11 reasons why bots are the new apps

Photo by Science Bob
Update: the Meya Bot Platform has launched. Create your first bot!

It’s 2016 and messaging bots are the all the rage. So what’s all the fuss about?

If I had to pick a point on the hype cycle, I would guess we’re probably approaching the peak of inflated expectations. On the other hand, we could easily fall into the stack fallacy by trivializing them as “just bots”.

Bot emoji released in 2015

We’ve been working on Meya for almost a year, and a few insights have surfaced that I believe justify the hype. (at least most of it)

  1. Bots are a lot easier to install than mobile apps. To “install” a bot, you simply search for the bot from within your favorite messaging app and click to start chatting. The bot has immediate access to your identity, too. For a mobile app, you open your app store, search for the app, click install, wait a minute to install, open the app, and login/create an account. You’re looking at a few minutes rather than a few seconds. The bot install results in at least a 10X reduction in friction.
  2. Bots are easily distributed. Let’s say your friends are all using some awesome bot, they can easily share the bot with you from the messaging app itself. Bots can be linked to, shared on social media, and even recommended by other bots. In the case of Slack, another team member can add your bot so that your whole team can use it.
  3. Quality mobile apps are expensive to build, maintain and deploy. In the app paradigm, you need to have skilled Android and iOS client development teams ideally paired with a strong UXer or two. Then the app needs to tested, refined and submitted to app stores for approvals. Rinse and repeat. In the bot world, you leverage the fact that messaging apps are built by someone else. New feature deployment can be done with continuous integration to the backend alone.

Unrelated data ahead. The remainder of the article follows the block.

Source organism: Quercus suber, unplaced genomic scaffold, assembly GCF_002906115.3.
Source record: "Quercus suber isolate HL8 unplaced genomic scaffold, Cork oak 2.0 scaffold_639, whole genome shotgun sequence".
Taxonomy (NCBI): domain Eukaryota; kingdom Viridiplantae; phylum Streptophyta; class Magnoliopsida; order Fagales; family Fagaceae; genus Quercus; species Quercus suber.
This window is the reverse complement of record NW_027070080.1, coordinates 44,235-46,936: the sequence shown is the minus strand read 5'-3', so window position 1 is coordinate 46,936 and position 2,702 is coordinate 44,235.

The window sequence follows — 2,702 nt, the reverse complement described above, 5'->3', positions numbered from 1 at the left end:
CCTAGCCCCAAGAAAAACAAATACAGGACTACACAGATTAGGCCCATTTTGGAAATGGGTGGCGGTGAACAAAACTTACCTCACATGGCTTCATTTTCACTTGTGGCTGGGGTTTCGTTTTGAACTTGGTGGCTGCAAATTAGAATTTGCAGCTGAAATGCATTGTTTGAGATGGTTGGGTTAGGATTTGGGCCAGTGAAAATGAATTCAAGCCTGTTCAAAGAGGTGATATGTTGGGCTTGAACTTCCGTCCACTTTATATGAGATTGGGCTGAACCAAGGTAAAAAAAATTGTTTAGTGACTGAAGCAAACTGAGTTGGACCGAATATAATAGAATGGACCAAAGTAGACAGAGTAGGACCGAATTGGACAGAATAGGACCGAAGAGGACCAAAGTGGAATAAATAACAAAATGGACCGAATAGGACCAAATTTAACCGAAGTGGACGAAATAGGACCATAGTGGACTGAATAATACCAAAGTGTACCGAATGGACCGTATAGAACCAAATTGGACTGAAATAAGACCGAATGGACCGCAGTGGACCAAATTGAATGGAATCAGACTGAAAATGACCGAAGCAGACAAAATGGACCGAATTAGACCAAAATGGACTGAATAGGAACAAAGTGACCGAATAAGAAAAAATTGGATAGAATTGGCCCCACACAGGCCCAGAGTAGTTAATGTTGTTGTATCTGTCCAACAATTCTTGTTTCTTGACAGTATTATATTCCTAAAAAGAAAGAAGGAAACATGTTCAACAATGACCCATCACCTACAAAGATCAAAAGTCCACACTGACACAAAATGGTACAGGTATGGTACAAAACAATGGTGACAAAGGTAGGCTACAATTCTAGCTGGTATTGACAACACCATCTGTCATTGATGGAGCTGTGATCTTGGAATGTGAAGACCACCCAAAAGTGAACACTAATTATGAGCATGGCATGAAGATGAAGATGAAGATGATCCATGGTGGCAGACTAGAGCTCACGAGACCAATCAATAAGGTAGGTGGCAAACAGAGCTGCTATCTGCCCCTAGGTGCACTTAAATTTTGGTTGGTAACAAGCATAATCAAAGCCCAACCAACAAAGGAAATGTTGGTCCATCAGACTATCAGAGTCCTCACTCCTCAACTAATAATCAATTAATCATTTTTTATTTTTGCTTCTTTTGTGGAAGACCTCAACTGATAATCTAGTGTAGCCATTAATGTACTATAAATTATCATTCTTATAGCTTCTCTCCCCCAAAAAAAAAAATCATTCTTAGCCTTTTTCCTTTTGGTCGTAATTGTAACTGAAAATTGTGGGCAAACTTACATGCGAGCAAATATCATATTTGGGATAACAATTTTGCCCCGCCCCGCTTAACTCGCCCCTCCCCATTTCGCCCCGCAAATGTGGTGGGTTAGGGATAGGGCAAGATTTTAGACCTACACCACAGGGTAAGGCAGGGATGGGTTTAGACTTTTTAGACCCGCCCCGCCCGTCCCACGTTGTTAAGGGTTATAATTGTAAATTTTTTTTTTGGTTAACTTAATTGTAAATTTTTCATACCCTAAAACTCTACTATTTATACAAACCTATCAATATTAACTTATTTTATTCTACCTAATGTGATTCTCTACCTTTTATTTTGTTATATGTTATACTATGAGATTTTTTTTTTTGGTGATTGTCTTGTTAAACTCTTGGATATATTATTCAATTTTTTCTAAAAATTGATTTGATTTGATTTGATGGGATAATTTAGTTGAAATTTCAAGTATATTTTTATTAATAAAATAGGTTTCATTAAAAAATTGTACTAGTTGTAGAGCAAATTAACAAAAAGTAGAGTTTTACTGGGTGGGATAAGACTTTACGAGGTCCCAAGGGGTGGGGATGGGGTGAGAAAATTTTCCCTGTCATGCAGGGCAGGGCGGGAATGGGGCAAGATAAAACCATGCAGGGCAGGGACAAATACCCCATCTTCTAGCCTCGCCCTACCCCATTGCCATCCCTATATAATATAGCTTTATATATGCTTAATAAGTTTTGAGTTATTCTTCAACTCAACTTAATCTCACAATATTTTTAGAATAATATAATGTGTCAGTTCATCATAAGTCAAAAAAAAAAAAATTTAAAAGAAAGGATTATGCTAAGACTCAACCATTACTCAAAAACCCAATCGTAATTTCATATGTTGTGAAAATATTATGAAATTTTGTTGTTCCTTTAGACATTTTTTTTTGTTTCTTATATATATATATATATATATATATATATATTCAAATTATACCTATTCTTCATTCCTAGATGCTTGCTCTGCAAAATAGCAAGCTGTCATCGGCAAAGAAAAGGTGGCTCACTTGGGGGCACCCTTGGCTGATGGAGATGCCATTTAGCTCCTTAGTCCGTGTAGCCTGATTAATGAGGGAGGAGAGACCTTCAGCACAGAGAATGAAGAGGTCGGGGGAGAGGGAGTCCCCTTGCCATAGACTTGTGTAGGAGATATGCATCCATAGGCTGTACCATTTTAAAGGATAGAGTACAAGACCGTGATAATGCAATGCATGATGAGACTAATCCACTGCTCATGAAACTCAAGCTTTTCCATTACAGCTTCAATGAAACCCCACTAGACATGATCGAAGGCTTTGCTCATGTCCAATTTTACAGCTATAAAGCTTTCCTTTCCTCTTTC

4. There is a very long-tail of use-cases that don’t justify a mobile app. Because of the low-friction install, distribution and development of a bot, a whole slew of use-cases open up. Users won’t likely install an app for their dentist or hairdresser. Therefore, to build dedicated apps for these use-cases would be futile. Instead, would that same user add their dentist and hairdresser to their contact list?
  5. Messaging apps are ubiquitous and dominate consumer’s mobile engagement. Between Facebook Messenger, iMessage, WhatsApp, Kik, Line, Viber, Telegram, Slack and Hangouts (need I go on?) messaging has almost complete market penetration. On top of this, messaging has 5.6X higher 12-month retention than other mobile apps.
  6. Consumers are experiencing mobile app fatigue. What’s the last app that made it onto your home screen? How many apps did you install this month? I’m guessing the installs are few and far between.
  7. Bot interactions are intrinsically bi-directional. In the web and mobile app paradigm you need to provide contact info and/or rely on push notifications for the “receive” component of the UX. These notifications have to be stitched together by links and intents into the corresponding UI view. In messaging, incoming messages are a first-class citizen. This lends itself nicely to commerce and financial transactions which are, by definition, bi-directional.
  8. Moving complexity to the cloud reduces a user’s cognitive load. Sure, you can always search Google, comb through results, click a few links, extract out the necessary information, and formulate a decision. However, isn’t it easier if a bot did that for you? This is especially useful when on the go or when time is limited.
  9. Bots are extremely portable. While messaging apps are a bot’s native environment, they can just as easily exist in live chat, personal assistants (Siri, Google Now, Echo), car audio systems, as a voice in your ear, smart watches, email, and push notifications.
  10. Bot software development cycles are extremely fast, even on-demand. We’ve had cases with Meya in which we release features in near real-time based on actual user requests. The first time the request can be serviced manually, then an automated version can be deployed behind the scenes. You get the added benefit of not wasting time building the wrong thing.
  11. Humans are innately hardwired for language and conversation. Because of this language has evolved to become powerful, nuanced, and flexible. It goes without saying, but language has been used extensively for all of recorded history to do amazing (and not so amazing) things. Bots leverage this underlying human trait.

Also, don’t underestimate the power of the emoji 👊

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